Look around you, and you will find a plethora of printed materials. Banners, food packaging, business cards, and so much more. Here we examine the most common printing machines, used to make such products. This is not a comprehensive list of all printing machines, as there are hundreds, but a look at the most popular and well used.
The most common variant of home or small office printing machines is the inkjet. Just as the name implies, it uses ink, shot through a jet, onto your paper. These machines are great for small jobs at home, but they are not well-suited for larger businesses or those in the printing/publishing world.
Laser (or digital) printers are common for large businesses and about half of all commercial printers. These use a laser and toner. The laser scans the image, and tells the printing unit where to use the toner. Thereby, creating or recreating your image. Unlike other machines used in the commercial printing world, these have relatively no setup, and do not require plates to print.
The single most common printing machine for commercial applications is the offset printer. According to Printing Machines, "The process involves spreading the ink on a metal plate with etched images, which is then transferred onto an intermediate surface (rubber blanket). This is finally applied to paper by pressing it against the intermediate surface (rubber blanket)." These printers require high setup costs, experienced workers and expensive machinery. What you get, though, is the lowest cost per print, amazing quality, and a machine that can print large quantities.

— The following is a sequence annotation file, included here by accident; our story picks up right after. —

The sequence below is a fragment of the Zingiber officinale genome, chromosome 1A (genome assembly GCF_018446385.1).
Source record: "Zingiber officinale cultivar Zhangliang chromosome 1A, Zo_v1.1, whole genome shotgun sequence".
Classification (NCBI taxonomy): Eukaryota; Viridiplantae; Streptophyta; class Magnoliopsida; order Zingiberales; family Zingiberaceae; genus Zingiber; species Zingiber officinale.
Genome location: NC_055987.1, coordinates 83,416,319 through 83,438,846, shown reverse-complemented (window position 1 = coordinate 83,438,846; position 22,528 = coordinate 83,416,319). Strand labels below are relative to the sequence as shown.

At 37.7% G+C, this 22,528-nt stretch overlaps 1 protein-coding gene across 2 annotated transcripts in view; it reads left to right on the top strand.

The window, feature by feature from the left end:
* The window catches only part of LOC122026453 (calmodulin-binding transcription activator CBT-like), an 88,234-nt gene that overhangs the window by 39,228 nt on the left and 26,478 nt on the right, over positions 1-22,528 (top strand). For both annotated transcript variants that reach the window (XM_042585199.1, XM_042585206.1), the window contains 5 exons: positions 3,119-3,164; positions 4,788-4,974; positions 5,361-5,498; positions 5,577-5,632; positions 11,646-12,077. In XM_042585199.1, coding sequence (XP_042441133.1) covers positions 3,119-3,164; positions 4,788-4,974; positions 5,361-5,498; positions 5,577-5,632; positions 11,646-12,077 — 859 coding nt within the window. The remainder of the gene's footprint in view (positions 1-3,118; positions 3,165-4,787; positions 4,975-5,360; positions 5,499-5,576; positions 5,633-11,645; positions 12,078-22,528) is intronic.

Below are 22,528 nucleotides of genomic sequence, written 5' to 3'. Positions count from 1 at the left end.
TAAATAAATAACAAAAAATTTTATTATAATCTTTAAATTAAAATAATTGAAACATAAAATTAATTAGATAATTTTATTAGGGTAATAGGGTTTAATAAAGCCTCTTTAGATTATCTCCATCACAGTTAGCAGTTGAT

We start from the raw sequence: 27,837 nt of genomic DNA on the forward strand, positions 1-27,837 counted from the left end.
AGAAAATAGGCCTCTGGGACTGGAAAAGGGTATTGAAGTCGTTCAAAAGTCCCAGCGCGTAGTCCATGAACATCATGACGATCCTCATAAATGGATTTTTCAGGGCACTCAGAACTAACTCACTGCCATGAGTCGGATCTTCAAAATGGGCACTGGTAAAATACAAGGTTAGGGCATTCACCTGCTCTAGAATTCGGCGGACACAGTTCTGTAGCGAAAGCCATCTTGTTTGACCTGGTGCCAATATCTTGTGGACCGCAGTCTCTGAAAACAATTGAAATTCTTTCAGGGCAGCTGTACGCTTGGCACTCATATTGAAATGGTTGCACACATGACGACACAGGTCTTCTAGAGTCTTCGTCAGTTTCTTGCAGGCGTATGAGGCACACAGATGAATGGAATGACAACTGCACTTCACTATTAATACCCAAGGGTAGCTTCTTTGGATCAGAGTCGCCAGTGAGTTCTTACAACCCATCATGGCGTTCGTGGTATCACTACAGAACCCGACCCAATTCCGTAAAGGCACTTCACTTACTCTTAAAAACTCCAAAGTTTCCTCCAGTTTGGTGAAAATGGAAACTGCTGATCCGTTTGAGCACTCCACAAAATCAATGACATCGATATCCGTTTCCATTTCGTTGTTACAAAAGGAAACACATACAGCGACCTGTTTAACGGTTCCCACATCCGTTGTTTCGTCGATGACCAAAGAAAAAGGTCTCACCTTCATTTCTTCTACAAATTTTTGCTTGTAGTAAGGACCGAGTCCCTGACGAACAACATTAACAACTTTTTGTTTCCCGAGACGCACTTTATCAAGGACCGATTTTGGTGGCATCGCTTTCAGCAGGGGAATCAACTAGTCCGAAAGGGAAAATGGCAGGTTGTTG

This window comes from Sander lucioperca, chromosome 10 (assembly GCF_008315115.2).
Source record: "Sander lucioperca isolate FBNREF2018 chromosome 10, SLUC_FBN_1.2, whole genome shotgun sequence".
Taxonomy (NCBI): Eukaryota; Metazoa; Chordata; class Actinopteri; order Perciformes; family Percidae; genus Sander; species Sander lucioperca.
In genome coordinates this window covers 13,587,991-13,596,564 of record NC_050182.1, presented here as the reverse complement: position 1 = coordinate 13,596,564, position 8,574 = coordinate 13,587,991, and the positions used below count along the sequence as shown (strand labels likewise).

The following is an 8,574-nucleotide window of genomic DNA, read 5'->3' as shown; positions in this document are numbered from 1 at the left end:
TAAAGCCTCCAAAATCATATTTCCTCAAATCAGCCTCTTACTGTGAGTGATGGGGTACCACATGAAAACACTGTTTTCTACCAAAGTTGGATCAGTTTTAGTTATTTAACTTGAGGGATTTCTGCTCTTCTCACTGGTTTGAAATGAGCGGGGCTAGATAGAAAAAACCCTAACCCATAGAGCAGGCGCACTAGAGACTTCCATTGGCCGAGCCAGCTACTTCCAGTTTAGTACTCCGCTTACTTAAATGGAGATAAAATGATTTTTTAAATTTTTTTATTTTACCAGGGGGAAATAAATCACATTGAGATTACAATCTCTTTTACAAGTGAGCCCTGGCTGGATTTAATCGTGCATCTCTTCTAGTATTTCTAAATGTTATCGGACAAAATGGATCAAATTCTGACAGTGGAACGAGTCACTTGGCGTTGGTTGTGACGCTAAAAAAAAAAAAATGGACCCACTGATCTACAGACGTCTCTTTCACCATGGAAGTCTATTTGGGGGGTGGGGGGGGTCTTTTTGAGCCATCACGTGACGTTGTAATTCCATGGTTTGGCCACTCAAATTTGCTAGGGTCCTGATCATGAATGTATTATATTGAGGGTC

Flexographical printers are used for packaging materials, both for food and boxes. This printer uses plastic or rubber plates which are fed onto a belt, which then goes into an impression cylinder. This impression cylinder, as the name implies, makes an impression of the image. Flexography usually has lower quality, but has versatility in what it can print on.
Popular with textile (wood, ceramic, metal) and clothes printers, screen printing is a special technique which creates screens from a fabric. Usually silk, nylon, or polyester, the screen has stencil of the image cut into it, and it is then stretched over the material to be printed on. According to Printing Machines, this printing method was seen in the "beginning of the 19th century and gained popularity during the first world war for making banners and printing flags."
Known best for its printing of large world maps, the electrostatic printer uses no plates, nor does it directly use any ink or toner. Rather, it uses paper coated in a layer of zinc oxide. This paper is charged with the appropriate image, and runs through a literal ink bath, where the correct inks are attracted to the paper. What emerges is a high quality print. This printer requires low setup, and also has low price per print and high speeds.